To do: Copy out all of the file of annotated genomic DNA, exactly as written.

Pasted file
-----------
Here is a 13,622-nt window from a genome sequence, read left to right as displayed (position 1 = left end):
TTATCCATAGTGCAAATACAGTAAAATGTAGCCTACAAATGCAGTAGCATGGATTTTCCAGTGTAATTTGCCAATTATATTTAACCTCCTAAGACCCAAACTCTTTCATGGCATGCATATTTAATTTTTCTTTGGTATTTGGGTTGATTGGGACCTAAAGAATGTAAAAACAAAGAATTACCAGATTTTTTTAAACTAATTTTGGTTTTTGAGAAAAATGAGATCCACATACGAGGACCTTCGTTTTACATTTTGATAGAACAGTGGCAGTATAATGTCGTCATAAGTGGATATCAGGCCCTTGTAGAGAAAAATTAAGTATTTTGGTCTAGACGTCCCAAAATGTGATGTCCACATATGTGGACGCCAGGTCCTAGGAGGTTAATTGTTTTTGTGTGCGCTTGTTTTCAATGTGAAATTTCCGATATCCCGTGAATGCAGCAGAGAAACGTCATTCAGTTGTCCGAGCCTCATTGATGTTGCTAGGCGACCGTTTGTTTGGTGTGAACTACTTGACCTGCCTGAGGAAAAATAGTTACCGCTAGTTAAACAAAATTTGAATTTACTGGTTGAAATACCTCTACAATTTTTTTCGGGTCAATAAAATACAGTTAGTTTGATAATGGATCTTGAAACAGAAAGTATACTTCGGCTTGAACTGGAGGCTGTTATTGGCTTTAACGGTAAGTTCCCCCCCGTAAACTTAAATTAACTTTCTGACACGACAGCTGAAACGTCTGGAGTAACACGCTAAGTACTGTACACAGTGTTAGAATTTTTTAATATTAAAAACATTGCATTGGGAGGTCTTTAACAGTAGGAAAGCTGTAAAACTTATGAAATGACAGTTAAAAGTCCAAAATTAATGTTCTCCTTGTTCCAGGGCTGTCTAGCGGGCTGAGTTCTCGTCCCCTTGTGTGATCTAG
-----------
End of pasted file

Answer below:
Here is a 13,622-nt window from a genome sequence, read left to right as displayed (position 1 = left end):
TTATCCATAGTGCAAATACAGTAAAATGTAGCCTACAAATGCAGTAGCATGGATTTTCCAGTGTAATTTGCCAATTATATTTAACCTCCTAAGACCCAAACTCTTTCATGGCATGCATATTTAATTTTTCTTTGGTATTTGGGTTGATTGGGACCTAAAGAATGTAAAAACAAAGAATTACCAGATTTTTTTAAACTAATTTTGGTTTTTGAGAAAAATGAGATCCACATACGAGGACCTTCGTTTTACATTTTGATAGAACAGTGGCAGTATAATGTCGTCATAAGTGGATATCAGGCCCTTGTAGAGAAAAATTAAGTATTTTGGTCTAGACGTCCCAAAATGTGATGTCCACATATGTGGACGCCAGGTCCTAGGAGGTTAATTGTTTTTGTGTGCGCTTGTTTTCAATGTGAAATTTCCGATATCCCGTGAATGCAGCAGAGAAACGTCATTCAGTTGTCCGAGCCTCATTGATGTTGCTAGGCGACCGTTTGTTTGGTGTGAACTACTTGACCTGCCTGAGGAAAAATAGTTACCGCTAGTTAAACAAAATTTGAATTTACTGGTTGAAATACCTCTACAATTTTTTTCGGGTCAATAAAATACAGTTAGTTTGATAATGGATCTTGAAACAGAAAGTATACTTCGGCTTGAACTGGAGGCTGTTATTGGCTTTAACGGTAAGTTCCCCCCCGTAAACTTAAATTAACTTTCTGACACGACAGCTGAAACGTCTGGAGTAACACGCTAAGTACTGTACACAGTGTTAGAATTTTTTAATATTAAAAACATTGCATTGGGAGGTCTTTAACAGTAGGAAAGCTGTAAAACTTATGAAATGACAGTTAAAAGTCCAAAATTAATGTTCTCCTTGTTCCAGGGCTGTCTAGCGGGCTGAGTTCTCGTCCCCTTGTGTGATCTAG